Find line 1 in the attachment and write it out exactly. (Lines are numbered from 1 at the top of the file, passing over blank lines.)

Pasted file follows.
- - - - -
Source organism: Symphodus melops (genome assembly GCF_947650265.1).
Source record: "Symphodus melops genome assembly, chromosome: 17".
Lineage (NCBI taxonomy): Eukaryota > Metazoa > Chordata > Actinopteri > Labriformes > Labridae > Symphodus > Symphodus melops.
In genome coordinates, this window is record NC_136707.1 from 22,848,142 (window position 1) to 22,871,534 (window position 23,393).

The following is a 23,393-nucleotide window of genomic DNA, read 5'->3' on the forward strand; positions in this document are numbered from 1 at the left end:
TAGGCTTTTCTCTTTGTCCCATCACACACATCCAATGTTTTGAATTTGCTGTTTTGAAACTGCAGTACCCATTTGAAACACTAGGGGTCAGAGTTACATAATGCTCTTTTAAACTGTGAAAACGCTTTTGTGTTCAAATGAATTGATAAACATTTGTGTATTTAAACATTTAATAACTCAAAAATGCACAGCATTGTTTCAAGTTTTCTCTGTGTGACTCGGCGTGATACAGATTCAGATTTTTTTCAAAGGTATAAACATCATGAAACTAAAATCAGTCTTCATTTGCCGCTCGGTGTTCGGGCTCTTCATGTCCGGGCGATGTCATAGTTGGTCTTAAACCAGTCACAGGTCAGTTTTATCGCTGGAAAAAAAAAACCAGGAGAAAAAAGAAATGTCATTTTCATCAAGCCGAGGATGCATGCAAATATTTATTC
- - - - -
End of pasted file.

Source organism: Symphodus melops (genome assembly GCF_947650265.1).